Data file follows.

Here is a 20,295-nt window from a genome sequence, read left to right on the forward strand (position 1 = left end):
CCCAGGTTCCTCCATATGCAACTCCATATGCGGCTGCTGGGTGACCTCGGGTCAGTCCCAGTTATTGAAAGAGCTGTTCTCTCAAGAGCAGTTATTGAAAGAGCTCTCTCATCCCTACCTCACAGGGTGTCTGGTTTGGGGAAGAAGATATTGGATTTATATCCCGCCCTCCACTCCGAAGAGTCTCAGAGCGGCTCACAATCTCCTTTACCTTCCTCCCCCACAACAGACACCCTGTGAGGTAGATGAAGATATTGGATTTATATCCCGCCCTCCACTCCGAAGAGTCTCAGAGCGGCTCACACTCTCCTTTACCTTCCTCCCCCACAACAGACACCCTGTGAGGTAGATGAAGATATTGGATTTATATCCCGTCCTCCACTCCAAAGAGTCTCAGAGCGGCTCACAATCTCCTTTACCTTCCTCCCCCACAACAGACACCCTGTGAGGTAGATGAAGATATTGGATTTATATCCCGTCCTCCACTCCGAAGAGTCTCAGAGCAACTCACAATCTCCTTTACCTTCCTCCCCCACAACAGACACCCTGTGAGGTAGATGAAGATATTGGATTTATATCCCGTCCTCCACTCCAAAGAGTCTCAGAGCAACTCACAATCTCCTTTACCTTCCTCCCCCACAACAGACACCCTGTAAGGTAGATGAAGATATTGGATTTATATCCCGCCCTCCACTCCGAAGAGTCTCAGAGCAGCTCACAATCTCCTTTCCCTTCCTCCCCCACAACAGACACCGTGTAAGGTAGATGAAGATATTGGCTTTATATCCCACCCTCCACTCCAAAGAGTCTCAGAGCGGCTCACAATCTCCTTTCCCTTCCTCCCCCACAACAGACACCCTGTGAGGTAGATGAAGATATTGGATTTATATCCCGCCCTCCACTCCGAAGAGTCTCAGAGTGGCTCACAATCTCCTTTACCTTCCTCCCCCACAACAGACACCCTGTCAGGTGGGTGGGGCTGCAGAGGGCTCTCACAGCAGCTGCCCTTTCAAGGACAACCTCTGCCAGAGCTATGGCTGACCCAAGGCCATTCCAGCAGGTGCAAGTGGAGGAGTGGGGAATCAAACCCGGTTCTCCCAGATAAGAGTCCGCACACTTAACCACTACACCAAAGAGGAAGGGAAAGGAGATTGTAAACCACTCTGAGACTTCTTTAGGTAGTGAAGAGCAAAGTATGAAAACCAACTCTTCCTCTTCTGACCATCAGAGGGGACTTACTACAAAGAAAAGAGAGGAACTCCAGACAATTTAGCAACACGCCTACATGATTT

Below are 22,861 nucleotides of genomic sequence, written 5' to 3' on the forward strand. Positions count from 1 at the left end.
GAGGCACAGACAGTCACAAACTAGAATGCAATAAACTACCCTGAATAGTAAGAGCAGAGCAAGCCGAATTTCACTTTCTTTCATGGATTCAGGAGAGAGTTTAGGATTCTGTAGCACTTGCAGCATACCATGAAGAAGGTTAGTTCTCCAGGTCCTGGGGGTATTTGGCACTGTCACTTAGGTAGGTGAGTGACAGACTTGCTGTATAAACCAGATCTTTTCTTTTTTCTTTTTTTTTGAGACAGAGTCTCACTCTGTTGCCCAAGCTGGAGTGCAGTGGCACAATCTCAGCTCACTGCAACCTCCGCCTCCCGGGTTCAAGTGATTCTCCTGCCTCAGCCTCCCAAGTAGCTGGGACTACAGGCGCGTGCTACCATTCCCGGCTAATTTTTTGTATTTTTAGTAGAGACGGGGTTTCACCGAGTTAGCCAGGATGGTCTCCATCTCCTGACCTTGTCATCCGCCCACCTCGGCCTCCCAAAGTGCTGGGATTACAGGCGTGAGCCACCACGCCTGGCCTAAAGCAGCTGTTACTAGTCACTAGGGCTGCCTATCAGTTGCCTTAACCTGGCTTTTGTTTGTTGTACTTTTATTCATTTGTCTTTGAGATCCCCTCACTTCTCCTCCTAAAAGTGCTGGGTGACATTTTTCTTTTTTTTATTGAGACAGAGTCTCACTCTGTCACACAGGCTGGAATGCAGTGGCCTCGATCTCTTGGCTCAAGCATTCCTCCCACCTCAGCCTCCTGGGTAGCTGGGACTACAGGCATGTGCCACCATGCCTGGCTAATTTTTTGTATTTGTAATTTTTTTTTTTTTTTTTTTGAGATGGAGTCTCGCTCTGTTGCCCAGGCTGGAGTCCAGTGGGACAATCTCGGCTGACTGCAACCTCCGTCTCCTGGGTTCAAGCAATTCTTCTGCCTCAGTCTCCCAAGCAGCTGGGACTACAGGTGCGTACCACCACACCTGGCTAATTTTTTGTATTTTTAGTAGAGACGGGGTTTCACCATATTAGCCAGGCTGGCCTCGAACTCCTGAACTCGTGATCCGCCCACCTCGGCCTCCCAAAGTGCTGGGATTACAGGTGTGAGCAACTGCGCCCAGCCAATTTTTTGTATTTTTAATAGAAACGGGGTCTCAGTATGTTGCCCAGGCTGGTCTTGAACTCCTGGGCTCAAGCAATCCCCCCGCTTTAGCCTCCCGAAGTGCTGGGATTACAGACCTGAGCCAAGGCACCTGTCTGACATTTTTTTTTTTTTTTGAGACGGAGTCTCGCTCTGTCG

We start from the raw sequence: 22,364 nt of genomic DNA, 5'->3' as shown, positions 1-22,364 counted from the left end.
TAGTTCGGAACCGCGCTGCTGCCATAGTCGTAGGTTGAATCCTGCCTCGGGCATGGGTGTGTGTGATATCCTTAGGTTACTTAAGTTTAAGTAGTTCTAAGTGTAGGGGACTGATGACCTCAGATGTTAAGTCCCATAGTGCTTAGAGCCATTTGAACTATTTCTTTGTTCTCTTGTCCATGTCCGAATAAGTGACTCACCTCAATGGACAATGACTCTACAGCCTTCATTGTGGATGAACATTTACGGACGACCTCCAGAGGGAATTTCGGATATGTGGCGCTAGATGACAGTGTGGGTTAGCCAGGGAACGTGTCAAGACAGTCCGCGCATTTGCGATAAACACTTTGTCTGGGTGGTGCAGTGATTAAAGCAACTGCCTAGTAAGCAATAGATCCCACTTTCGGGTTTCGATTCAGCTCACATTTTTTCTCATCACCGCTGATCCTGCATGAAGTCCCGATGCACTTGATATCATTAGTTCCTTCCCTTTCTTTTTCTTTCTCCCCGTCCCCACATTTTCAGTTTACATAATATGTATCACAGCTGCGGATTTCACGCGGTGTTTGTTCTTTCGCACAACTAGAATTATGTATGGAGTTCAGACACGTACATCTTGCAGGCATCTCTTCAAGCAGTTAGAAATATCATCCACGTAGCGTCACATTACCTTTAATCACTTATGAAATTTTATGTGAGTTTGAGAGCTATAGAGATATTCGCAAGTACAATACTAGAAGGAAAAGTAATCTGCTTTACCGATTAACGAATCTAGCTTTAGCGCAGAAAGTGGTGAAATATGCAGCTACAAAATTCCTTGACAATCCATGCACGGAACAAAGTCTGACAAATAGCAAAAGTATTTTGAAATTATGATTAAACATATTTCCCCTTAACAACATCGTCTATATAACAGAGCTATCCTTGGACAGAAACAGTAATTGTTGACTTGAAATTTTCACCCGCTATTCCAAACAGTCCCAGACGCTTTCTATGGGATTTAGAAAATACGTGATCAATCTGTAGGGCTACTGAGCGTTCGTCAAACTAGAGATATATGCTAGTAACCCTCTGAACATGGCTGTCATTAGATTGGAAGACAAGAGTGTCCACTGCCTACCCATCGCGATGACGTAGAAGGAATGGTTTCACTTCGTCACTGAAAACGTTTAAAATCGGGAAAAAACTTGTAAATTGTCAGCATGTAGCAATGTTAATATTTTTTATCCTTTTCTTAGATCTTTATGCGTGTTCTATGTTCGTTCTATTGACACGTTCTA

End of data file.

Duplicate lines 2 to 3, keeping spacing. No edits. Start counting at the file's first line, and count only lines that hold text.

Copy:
CCCAGGTTCCTCCATATGCAACTCCATATGCGGCTGCTGGGTGACCTCGGGTCAGTCCCAGTTATTGAAAGAGCTGTTCTCTCAAGAGCAGTTATTGAAAGAGCTCTCTCATCCCTACCTCACAGGGTGTCTGGTTTGGGGAAGAAGATATTGGATTTATATCCCGCCCTCCACTCCGAAGAGTCTCAGAGCGGCTCACAATCTCCTTTACCTTCCTCCCCCACAACAGACACCCTGTGAGGTAGATGAAGATATTGGATTTATATCCCGCCCTCCACTCCGAAGAGTCTCAGAGCGGCTCACACTCTCCTTTACCTTCCTCCCCCACAACAGACACCCTGTGAGGTAGATGAAGATATTGGATTTATATCCCGTCCTCCACTCCAAAGAGTCTCAGAGCGGCTCACAATCTCCTTTACCTTCCTCCCCCACAACAGACACCCTGTGAGGTAGATGAAGATATTGGATTTATATCCCGTCCTCCACTCCGAAGAGTCTCAGAGCAACTCACAATCTCCTTTACCTTCCTCCCCCACAACAGACACCCTGTGAGGTAGATGAAGATATTGGATTTATATCCCGTCCTCCACTCCAAAGAGTCTCAGAGCAACTCACAATCTCCTTTACCTTCCTCCCCCACAACAGACACCCTGTAAGGTAGATGAAGATATTGGATTTATATCCCGCCCTCCACTCCGAAGAGTCTCAGAGCAGCTCACAATCTCCTTTCCCTTCCTCCCCCACAACAGACACCGTGTAAGGTAGATGAAGATATTGGCTTTATATCCCACCCTCCACTCCAAAGAGTCTCAGAGCGGCTCACAATCTCCTTTCCCTTCCTCCCCCACAACAGACACCCTGTGAGGTAGATGAAGATATTGGATTTATATCCCGCCCTCCACTCCGAAGAGTCTCAGAGTGGCTCACAATCTCCTTTACCTTCCTCCCCCACAACAGACACCCTGTCAGGTGGGTGGGGCTGCAGAGGGCTCTCACAGCAGCTGCCCTTTCAAGGACAACCTCTGCCAGAGCTATGGCTGACCCAAGGCCATTCCAGCAGGTGCAAGTGGAGGAGTGGGGAATCAAACCCGGTTCTCCCAGATAAGAGTCCGCACACTTAACCACTACACCAAAGAGGAAGGGAAAGGAGATTGTAAACCACTCTGAGACTTCTTTAGGTAGTGAAGAGCAAAGTATGAAAACCAACTCTTCCTCTTCTGACCATCAGAGGGGACTTACTACAAAGAAAAGAGAGGAACTCCAGACAATTTAGCAACACGCCTACATGATTT

Below are 22,861 nucleotides of genomic sequence, written 5' to 3' on the forward strand. Positions count from 1 at the left end.